3. The method of claim 2 wherein said molten metal stream has an unconstricted radius, wherein said magnetic pressure meters said molten metal stream by constricting said unconstricted radius for said molten metal stream to a constricted radius, and wherein said step of selecting said frequency for said alternating current comprises the step of selecting a frequency for said alternating current supplied to said primary coil that produces a penetration by said magnetic field into said molten metal stream (i.e. skin depth) which is greater than about 0.33 and less than about 0.56 of said unconstricted radius of said molten metal stream.
4. The method of claim 3 wherein said step of selecting a frequency for said alternating current supplied to said primary coil that produces a penetration by said magnetic field into said molten metal stream (i.e. skin depth) which is greater than about 0.33 and less than about 0.56 of said unconstricted radius of said molten metal stream comprises the step of selecting a frequency for said alternating current that produces a skin depth which is about 0.45 of said unconstricted radius.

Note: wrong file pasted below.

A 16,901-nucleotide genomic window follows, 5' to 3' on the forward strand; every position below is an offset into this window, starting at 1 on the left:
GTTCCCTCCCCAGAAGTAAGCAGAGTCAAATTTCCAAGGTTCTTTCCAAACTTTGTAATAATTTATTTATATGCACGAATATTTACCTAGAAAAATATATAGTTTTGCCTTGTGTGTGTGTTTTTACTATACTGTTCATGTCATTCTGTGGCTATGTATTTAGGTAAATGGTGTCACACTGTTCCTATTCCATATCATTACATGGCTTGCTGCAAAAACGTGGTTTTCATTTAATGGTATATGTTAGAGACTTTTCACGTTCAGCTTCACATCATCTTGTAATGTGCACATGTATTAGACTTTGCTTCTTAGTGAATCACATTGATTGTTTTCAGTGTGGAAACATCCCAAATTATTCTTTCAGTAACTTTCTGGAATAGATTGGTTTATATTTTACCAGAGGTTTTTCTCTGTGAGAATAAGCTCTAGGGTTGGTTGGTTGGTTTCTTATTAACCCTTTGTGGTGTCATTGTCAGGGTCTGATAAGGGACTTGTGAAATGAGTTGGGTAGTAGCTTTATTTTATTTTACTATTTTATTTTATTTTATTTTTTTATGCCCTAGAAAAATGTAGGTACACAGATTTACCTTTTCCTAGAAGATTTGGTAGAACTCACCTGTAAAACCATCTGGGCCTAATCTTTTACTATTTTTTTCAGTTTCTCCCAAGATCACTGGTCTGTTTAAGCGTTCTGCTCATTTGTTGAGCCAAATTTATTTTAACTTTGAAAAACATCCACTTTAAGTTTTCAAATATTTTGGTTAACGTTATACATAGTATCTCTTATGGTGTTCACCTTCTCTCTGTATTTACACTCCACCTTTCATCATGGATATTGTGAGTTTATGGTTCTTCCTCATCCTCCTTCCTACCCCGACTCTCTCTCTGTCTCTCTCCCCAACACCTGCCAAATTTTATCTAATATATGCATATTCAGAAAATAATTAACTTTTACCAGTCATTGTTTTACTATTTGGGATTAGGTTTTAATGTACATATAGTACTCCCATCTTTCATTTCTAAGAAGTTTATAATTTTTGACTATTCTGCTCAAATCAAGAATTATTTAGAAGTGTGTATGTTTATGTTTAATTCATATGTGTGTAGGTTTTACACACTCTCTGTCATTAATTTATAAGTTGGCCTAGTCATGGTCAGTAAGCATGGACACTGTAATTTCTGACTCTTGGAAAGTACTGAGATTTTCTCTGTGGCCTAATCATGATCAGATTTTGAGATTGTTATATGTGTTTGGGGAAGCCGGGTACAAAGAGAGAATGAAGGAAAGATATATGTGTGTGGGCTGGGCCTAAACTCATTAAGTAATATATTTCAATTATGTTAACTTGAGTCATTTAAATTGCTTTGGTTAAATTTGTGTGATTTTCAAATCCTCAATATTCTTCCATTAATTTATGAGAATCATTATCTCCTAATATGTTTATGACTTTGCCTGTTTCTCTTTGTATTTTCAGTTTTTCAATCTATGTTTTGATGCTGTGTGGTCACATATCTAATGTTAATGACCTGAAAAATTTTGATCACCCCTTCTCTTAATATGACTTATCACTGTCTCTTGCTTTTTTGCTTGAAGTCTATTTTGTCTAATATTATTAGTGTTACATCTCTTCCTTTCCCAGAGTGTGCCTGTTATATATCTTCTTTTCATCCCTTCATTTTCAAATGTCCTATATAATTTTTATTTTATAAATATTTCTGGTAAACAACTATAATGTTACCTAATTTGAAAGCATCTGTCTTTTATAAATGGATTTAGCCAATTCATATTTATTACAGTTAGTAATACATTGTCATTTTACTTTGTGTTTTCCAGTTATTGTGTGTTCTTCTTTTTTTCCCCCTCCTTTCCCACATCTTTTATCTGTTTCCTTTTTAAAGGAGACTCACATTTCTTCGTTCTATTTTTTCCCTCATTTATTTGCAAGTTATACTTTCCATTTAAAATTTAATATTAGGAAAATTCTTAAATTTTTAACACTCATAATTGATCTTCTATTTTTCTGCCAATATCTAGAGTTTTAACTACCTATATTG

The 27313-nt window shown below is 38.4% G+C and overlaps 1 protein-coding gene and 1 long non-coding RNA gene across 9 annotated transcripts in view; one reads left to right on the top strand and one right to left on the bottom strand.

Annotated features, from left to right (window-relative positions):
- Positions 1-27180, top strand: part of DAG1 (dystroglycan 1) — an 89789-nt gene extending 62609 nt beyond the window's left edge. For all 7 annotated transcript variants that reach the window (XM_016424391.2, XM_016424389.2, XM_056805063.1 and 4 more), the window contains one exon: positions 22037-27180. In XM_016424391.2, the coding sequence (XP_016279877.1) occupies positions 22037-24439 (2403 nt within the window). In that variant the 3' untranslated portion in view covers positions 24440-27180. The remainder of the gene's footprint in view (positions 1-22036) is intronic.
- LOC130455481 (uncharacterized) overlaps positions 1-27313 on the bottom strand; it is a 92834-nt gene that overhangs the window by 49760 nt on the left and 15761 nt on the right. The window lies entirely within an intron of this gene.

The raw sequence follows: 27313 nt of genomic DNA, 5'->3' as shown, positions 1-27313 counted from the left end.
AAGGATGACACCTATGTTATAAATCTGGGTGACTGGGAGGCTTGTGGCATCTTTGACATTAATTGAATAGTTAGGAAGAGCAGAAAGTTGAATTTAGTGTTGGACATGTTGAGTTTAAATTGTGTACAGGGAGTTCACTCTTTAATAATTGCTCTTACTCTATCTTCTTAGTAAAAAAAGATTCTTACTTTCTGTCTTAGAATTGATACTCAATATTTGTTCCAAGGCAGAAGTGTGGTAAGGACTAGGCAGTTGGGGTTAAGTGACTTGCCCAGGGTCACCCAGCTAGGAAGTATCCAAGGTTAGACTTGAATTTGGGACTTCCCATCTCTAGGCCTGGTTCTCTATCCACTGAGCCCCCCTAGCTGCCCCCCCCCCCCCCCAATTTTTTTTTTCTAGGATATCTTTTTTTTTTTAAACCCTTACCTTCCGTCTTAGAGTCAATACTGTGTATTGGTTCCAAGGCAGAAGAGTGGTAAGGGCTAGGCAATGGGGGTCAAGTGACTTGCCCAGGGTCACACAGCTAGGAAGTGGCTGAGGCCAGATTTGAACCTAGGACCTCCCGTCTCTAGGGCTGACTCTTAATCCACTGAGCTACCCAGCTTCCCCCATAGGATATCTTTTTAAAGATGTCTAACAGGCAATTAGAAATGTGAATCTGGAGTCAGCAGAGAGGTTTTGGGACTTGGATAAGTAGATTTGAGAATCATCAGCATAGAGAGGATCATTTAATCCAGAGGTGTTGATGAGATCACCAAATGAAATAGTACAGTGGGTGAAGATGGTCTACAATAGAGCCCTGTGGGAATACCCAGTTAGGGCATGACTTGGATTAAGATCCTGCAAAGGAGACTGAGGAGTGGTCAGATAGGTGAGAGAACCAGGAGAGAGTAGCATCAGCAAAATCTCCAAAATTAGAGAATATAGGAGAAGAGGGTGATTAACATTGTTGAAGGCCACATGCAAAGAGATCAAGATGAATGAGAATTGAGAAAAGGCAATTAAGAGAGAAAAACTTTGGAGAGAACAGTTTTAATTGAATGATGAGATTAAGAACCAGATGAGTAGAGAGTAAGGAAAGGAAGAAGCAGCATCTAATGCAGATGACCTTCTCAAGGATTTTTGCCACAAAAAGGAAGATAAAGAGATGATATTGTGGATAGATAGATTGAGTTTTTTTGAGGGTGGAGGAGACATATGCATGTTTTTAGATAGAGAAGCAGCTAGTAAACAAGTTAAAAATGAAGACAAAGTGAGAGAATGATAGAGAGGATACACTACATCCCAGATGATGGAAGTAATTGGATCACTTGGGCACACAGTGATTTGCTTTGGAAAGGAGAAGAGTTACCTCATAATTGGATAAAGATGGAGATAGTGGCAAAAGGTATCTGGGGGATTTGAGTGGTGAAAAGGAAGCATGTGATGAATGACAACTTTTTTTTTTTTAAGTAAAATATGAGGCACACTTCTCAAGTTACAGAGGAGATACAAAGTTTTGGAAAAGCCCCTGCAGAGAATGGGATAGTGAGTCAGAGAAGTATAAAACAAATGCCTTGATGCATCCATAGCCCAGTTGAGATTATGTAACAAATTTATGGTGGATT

5. The method of claim 3 wherein said step of selecting a frequency for said alternating current supplied to said primary coil that produces a penetration by said magnetic field into said molten metal stream (i.e. skin depth) which is greater than about 0.33 and less than about 0.56 of said unconstricted radius of said molten metal stream comprises the step of selecting a frequency for said alternating current so that the ratio of said magnetic pressure to said power loss is in the range of 0.2 k-0.24 k where said magnetic pressure is expressed as newtons/m2, said power loss is expressed as watts/m, and k is a proportionality constant dependent upon the proximity of the coil to the molten stream and upon the length of the coil.
6. The method of claim 2 wherein said step of selecting a frequency for said alternating current comprises the step of selecting a frequency for said alternating current so that the ratio of said magnetic pressure to said power loss is in the range of 0.2 k-0.24 k where said magnetic pressure is expressed as newtons/m2, said power loss is expressed as watts/m, and k is a proportionality constant dependent upon the proximity of the coil to the molten stream and upon the length of the coil.